Patrice Breland, M.L.A.

(1837-1908)
Patrice served as a Justice of the Peace in the North West Territories, as a member of the Manitoba Legislature from 1880 to 1882, and as Reeve of the RM of St. Francois Xavier from 1891 to 1892, and from 1895 to 1900.

James McKay (l) and Patrice Breland PAM, H. Letourneau Collection. # 17, Negative 14318.

Patrice was born at St. Francois Xavier on March 17, 1937, the son of Pascal Breland and Maria Grant. He was married to Helen Dease, the daughter of John Dease. In 1879 Patrice was elected to the Manitoba legislature by acclamation for the riding of St. François-Xavier. He was a fur trader, traveling between Manitoba and the Cypress Hills, as well as other points in the North West Territories He usually worked as a trader with his father and was a Riel supporter in 1869-70. In 1878, Patrice and other Metis buffalo hunters at Cypress Hills wrote a petition asking for a special Metis reserve of land.1
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Requesting a re-opening of the buffalo hunt between November 14th and February 15th each year and the granting of Metis “reserve” land (A strip of land 150 miles long along the American border beginning where the Pembina River crosses the border. This strip was to be fifty miles from south to north.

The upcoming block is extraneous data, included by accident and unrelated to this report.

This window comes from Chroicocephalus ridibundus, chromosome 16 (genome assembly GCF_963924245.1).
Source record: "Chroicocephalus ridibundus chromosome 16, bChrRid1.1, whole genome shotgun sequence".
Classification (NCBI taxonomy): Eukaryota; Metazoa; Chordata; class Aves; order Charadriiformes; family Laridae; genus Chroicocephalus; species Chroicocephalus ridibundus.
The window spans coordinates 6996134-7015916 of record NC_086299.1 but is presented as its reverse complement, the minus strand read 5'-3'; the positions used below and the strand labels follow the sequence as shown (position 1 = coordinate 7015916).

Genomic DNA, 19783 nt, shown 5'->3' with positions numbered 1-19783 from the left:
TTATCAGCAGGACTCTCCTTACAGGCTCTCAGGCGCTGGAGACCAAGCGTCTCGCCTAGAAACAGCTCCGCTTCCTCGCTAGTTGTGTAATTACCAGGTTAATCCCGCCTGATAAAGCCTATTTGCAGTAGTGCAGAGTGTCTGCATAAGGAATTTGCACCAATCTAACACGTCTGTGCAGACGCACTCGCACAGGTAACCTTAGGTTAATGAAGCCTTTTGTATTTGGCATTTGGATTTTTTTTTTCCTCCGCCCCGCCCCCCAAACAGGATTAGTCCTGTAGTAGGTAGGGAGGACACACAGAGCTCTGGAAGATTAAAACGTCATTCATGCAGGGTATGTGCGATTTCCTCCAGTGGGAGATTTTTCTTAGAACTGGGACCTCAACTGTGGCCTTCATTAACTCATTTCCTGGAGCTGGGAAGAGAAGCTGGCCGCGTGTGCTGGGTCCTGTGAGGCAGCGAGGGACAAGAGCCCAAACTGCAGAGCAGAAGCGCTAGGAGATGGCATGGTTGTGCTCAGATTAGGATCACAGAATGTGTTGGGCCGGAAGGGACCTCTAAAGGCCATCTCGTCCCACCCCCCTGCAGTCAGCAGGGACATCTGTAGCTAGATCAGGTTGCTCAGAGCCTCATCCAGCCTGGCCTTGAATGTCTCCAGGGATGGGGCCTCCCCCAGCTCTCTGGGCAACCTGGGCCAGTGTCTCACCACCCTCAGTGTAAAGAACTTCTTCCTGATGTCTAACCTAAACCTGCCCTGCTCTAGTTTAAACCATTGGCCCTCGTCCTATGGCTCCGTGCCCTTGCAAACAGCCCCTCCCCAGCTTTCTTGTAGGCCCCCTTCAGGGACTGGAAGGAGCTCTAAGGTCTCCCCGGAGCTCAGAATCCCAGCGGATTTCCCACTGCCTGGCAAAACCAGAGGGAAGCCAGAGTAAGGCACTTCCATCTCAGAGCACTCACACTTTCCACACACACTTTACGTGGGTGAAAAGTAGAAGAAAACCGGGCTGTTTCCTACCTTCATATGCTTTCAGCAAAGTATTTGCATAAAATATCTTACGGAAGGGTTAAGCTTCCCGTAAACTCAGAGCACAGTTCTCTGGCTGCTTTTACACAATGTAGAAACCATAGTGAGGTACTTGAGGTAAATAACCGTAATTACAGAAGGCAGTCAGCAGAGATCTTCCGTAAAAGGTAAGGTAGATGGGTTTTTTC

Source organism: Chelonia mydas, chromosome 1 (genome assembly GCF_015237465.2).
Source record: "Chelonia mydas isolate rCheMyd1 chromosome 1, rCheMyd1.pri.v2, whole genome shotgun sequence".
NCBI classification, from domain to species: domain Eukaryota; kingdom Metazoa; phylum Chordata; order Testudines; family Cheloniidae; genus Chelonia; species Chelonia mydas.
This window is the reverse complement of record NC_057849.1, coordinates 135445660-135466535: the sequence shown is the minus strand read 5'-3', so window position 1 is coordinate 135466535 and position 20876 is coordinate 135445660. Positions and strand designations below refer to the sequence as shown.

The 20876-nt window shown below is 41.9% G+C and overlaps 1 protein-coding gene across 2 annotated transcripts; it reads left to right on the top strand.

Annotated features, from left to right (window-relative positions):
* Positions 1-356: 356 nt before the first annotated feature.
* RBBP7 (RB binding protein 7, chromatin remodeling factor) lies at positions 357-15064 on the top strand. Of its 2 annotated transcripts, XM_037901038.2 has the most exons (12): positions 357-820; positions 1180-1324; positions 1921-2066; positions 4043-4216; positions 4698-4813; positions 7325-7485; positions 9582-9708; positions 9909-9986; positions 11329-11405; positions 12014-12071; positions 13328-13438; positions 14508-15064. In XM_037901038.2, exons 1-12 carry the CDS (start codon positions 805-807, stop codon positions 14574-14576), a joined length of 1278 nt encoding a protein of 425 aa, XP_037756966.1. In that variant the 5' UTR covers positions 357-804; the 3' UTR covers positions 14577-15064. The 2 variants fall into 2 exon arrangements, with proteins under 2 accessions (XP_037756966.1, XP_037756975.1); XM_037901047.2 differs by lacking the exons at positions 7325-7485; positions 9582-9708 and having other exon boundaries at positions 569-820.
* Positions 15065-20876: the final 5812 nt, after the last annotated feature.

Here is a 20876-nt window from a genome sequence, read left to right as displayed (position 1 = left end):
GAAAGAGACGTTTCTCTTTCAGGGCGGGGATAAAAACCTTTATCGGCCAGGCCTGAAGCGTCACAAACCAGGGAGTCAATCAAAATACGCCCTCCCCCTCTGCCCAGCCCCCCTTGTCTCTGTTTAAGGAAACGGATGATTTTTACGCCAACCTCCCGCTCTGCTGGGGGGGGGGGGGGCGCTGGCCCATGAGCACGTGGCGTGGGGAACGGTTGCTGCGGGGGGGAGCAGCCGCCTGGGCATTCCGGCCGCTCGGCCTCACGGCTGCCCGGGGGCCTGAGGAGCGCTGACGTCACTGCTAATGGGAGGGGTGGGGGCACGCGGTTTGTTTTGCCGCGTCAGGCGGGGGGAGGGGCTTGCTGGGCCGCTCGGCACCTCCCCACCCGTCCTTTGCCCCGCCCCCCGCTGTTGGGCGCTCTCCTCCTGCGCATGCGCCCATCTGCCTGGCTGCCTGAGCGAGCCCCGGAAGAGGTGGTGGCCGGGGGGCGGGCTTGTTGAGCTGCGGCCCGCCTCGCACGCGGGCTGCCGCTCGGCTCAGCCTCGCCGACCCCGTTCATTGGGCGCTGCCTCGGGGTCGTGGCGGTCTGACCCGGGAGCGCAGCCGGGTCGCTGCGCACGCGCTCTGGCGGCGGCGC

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This was one of the Metis families arrested at Fort Belknap for hunting in Montana. November 24, 1878: November 24: Cypress Mountains, Patrice Breland writes: The news here, although not very good, because the Buffalos (bison) are very scarce in the neighbourhood, they are plentiful on the other side of the line along the Milk River, but there is great inconvenience to go and hunt in that direction because the Americans defend it, they have made prisoners. Antoine Brillant the elder, Peter Lapierre, Alexander Brillant, Pierre Labruler, Ambroise Chartrant, Charles Demontigny and Joseph Azure, they have all been made prisoners with their families. They were arrested at Fort Belknap, they have been released after 7 or 8 days after, without being fined provided they don't return and tell folks that other prisoners will be put in gaol for two years and their horses and carts taken. I have learned that the Teton (Sioux) go hunting on the other side of the line numbering 300 men. The Teton are not numerous here. They are about 50 lodges and the Sante about 30 lodges, and the remainder of the Teton with Sitting Bull are at the Mud house on White River (Utah), I have learned that they are about 1,000 lodges. I think I will go very soon to trade with these people...

Compiled by Lawrence Barkwell Coordinator of Metis Heritage and History Research Louis Riel Institute

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